By AMERICAN HEART ASSOCIATION NEWS

0801-News-Obesity_WP

Being overweight is less likely to cause a heart attack or kill you than it is to increase your risk of diabetes, according to a new study of identical twins.

Researchers used a nationwide Swedish twin registry to find twin pairs with identical DNA but different body mass indexes, or BMIs. While conventional medical wisdom has long suggested that heavier people are more likely to have premature heart attacks than lean people, the new study suggests otherwise.

The research, published online Monday by JAMA Internal Medicine, followed more than 4,000 genetically identical twin pairs with differing BMIs from March 1998 to January 2003, and followed up with them through 2013. The study compared the risk of heart attack, death and Type 2 diabetes.

“The fatter twin actually had a lower risk of myocardial infarction (heart attack) or death, although the risk of diabetes was higher,” said the lead researcher of the study, Peter Nordström, Ph.D., of the Umeå University in Sweden.

“After adjusting for genetic factors, obesity does not seem to be associated with cardiovascular disease or death, at least not to an increased risk,” Nordström said.

The study reported 203 heart attacks (5 percent) and 550 deaths (13.6 percent) among the heavier twins, who had an average BMI of 25.9. But the leaner twins, with an average BMI of 23.9, had slightly higher numbers, with 209 heart attacks (5.2 percent) and 633 deaths (15.6 percent).

Even twins who had a BMI of 30 or higher – the threshold to be considered obese – still didn’t have a greater risk of heart attack or death than the leaner twin.

Yet when it came to Type 2 diabetes, the heavier twins did have a greater risk, leading investigators to conclude “lifestyle interventions to reduce obesity may be more effective in reducing the risk of diabetes than the risk of cardiovascular disease or death.”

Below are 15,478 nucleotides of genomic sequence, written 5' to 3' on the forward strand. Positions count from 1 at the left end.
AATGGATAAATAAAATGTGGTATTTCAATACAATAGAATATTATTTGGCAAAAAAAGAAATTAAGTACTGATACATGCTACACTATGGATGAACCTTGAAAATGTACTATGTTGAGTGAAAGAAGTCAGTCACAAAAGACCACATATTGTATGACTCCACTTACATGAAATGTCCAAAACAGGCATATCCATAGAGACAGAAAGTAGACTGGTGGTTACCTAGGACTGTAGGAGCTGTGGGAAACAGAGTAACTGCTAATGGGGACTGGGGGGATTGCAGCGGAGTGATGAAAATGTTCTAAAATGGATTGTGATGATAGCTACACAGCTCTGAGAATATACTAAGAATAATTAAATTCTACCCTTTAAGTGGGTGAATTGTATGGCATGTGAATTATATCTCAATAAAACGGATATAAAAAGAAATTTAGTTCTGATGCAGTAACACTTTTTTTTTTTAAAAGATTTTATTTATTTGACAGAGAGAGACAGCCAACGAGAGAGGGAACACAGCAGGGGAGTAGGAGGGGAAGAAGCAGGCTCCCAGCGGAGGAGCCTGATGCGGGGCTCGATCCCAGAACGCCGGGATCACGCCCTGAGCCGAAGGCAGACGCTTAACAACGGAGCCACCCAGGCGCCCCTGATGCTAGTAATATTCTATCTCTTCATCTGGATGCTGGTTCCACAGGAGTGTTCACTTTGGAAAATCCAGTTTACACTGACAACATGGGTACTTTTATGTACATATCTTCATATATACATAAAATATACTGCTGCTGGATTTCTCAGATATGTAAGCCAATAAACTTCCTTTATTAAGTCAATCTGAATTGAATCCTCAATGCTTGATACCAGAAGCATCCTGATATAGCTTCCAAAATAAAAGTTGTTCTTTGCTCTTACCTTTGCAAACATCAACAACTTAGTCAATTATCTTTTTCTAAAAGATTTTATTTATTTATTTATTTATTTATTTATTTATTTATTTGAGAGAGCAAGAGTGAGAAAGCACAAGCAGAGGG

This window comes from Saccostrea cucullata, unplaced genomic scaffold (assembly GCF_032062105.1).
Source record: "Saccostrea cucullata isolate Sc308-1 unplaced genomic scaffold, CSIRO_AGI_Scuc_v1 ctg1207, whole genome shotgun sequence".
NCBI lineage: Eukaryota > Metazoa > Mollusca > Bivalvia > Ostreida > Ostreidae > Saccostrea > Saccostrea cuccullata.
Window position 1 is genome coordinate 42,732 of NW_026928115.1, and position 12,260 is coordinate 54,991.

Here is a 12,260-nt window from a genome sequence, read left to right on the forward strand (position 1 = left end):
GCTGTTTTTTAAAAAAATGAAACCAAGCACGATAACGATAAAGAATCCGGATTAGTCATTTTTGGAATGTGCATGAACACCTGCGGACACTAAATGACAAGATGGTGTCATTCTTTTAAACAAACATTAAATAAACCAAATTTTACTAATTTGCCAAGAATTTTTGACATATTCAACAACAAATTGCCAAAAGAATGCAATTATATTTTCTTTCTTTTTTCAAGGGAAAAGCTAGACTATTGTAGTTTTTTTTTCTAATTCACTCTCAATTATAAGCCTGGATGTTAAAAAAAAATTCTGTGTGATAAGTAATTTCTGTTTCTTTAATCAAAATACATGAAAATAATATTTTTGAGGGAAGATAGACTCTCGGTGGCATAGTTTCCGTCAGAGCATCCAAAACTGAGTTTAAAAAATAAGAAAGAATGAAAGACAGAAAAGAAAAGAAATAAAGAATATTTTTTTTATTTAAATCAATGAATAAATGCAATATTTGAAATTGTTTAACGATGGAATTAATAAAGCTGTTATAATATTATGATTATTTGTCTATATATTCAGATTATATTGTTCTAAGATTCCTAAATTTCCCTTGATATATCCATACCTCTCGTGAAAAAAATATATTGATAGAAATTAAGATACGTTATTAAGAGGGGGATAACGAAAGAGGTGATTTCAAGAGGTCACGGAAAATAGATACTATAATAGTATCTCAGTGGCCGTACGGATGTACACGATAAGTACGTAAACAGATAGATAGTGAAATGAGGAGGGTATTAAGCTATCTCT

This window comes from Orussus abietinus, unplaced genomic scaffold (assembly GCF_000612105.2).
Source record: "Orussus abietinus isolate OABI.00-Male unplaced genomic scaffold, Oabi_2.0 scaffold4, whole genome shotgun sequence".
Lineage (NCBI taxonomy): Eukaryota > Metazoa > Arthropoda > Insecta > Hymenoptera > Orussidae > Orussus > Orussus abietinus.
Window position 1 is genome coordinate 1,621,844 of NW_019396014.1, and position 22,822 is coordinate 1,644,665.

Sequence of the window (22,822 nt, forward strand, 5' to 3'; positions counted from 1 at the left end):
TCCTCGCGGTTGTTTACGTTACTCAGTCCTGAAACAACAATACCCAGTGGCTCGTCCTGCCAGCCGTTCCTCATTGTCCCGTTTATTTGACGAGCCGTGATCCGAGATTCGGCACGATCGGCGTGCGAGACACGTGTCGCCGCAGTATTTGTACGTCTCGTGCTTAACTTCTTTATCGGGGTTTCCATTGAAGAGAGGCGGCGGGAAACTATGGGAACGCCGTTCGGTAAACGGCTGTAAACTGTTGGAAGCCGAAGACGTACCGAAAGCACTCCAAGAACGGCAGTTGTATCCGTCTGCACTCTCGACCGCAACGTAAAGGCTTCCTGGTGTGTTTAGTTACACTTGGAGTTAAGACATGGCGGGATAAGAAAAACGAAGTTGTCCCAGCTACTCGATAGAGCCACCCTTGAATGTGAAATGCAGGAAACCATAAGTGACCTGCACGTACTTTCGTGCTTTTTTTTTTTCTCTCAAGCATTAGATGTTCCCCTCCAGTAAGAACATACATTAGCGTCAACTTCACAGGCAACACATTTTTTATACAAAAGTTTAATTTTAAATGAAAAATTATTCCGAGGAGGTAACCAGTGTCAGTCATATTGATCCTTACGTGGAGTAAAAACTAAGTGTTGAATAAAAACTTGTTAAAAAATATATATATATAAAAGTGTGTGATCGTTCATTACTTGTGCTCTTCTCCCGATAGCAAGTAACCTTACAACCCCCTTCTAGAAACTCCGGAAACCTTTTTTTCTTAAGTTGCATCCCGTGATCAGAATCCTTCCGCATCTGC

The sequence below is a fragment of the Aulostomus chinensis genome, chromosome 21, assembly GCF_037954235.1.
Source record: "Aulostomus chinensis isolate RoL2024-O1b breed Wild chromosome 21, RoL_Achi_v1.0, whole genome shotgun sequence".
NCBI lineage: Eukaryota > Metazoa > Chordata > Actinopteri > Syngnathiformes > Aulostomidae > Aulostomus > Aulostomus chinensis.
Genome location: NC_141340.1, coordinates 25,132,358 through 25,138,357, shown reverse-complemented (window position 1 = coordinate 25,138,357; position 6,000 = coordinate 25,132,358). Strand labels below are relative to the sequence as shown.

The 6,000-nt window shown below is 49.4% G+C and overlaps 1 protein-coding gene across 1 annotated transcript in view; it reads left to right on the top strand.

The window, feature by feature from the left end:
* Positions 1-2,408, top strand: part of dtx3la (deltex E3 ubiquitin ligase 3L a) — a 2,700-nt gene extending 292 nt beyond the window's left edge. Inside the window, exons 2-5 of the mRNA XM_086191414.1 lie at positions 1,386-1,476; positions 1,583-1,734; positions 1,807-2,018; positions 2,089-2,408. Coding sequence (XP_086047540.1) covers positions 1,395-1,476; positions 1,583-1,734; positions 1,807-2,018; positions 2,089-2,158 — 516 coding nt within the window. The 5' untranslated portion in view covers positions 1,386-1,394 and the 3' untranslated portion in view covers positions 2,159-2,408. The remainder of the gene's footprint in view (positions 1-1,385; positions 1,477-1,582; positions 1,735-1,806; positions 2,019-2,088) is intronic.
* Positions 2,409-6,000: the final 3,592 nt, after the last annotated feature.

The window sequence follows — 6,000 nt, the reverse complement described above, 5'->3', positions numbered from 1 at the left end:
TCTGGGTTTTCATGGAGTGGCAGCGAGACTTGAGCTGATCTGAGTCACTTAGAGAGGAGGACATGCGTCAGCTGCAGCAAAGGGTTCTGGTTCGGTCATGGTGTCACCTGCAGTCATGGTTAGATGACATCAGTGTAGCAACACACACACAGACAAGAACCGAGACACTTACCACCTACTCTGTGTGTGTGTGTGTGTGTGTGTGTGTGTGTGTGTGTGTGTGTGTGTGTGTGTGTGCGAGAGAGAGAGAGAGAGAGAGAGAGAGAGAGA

“This study has important clinical implications,” wrote David J. Davidson, M.D., of NorthShore University HealthSystem, and the University of Chicago’s Michael H. Davidson, M.D., in an editorial accompanying the study. “The findings confirm the causal link between obesity and diabetes, which is a growing epidemic throughout the world. Therefore, weight reduction should remain the cornerstone for the prevention of diabetes.”

Even so, they wrote, the study has some important limitations. Waist size — a better indicator of whether someone is “metabolically obese” despite having a normal BMI — was not measured, and the 12-year follow-up period may not have been long enough for the higher diabetes rate among the heavier twins to result in more cases of heart disease.

Although the Swedish study suggests losing weight may not reduce the chances of a heart attack, it reinforces previous research that has found smoking is bad for the heart — no matter your weight. The twin who smoked had higher odds of both heart attacks and death.

While Nordström would like to see more studies conducted to clarify the link between weight, heart disease and diabetes, he said the takeaway from the current findings is that quitting smoking is the best way for people to improve their heart health.

“Stopping smoking is for sure the best and most important advice, based on this and all previous research,” Nordström said.